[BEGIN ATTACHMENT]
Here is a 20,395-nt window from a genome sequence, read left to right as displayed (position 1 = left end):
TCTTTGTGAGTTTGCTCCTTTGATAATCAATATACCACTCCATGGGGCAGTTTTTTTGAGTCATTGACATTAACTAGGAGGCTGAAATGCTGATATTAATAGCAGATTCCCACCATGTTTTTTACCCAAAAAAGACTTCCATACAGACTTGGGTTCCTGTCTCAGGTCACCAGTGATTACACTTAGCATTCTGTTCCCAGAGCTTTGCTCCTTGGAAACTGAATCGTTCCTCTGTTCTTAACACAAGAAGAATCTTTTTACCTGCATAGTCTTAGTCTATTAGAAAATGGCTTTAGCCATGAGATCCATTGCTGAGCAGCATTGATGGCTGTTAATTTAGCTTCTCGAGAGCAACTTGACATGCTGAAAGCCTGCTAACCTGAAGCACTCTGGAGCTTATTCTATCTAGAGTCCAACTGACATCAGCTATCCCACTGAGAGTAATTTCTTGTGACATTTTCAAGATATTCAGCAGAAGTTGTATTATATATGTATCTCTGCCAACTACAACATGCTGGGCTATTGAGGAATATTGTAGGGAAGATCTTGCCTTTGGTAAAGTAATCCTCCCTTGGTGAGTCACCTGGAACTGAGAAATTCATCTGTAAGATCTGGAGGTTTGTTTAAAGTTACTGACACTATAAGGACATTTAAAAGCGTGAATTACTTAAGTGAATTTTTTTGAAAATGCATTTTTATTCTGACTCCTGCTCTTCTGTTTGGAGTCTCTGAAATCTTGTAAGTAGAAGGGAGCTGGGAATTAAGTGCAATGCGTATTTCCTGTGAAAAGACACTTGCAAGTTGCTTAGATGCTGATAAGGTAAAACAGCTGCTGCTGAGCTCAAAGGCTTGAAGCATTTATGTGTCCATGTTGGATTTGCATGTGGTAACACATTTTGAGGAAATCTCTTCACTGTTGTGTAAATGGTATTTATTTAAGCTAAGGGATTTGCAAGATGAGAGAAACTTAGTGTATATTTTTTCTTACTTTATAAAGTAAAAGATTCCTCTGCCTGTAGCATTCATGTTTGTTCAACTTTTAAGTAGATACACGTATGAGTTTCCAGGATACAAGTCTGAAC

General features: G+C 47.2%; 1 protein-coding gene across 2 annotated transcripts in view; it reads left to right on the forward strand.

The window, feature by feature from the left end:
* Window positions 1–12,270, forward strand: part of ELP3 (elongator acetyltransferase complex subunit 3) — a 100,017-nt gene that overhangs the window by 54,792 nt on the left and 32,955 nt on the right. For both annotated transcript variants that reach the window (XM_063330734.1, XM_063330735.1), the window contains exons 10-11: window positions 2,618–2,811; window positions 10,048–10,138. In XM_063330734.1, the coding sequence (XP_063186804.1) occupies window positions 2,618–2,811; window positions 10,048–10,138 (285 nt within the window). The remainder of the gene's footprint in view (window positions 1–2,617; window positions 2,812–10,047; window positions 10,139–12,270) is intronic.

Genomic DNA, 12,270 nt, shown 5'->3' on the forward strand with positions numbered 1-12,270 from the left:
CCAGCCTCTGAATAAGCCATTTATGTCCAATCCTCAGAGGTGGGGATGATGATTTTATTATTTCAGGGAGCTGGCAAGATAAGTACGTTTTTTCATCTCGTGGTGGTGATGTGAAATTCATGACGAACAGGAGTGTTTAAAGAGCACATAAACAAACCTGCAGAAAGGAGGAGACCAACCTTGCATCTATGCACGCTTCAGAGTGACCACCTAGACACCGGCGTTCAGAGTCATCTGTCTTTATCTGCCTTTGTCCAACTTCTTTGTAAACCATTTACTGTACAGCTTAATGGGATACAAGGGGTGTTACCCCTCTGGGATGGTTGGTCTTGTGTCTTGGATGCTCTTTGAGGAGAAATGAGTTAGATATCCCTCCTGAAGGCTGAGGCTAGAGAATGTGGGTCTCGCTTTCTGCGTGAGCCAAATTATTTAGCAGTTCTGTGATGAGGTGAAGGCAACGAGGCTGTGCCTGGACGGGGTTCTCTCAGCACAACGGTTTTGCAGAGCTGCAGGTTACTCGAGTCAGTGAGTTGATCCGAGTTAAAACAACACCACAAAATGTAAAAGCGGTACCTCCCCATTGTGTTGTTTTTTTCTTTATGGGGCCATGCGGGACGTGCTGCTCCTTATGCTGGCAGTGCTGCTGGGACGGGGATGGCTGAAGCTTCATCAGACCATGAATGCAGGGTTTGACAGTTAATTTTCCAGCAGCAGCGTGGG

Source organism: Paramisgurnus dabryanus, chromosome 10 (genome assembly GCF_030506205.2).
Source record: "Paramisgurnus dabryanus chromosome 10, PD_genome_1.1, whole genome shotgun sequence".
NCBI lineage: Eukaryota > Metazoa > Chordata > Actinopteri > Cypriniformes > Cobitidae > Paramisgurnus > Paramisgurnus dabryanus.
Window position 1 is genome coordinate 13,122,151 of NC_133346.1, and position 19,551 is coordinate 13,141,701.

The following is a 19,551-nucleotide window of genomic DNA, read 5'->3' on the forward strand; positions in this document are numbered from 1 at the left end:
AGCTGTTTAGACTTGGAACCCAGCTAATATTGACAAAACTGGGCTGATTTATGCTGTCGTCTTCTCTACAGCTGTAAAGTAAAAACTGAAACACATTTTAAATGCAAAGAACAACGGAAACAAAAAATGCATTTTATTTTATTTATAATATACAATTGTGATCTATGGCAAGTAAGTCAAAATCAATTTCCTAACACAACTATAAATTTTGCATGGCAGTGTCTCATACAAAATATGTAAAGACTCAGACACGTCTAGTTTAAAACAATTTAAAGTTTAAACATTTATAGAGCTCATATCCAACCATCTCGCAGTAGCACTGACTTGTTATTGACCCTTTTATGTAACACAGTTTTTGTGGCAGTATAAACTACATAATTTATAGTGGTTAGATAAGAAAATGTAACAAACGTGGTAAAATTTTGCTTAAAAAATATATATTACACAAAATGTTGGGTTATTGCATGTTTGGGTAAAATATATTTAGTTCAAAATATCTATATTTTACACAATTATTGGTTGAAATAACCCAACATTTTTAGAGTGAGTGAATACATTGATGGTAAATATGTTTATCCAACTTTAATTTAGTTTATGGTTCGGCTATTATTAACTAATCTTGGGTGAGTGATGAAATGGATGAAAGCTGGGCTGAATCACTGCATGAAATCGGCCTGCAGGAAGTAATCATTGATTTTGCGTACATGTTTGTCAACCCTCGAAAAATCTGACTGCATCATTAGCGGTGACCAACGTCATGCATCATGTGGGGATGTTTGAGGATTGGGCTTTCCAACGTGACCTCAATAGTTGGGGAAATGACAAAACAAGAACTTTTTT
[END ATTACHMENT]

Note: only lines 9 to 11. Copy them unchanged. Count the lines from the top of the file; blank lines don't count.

Source record: "Paramisgurnus dabryanus chromosome 10, PD_genome_1.1, whole genome shotgun sequence".
NCBI lineage: Eukaryota > Metazoa > Chordata > Actinopteri > Cypriniformes > Cobitidae > Paramisgurnus > Paramisgurnus dabryanus.
Window position 1 is genome coordinate 13,122,151 of NC_133346.1, and position 19,551 is coordinate 13,141,701.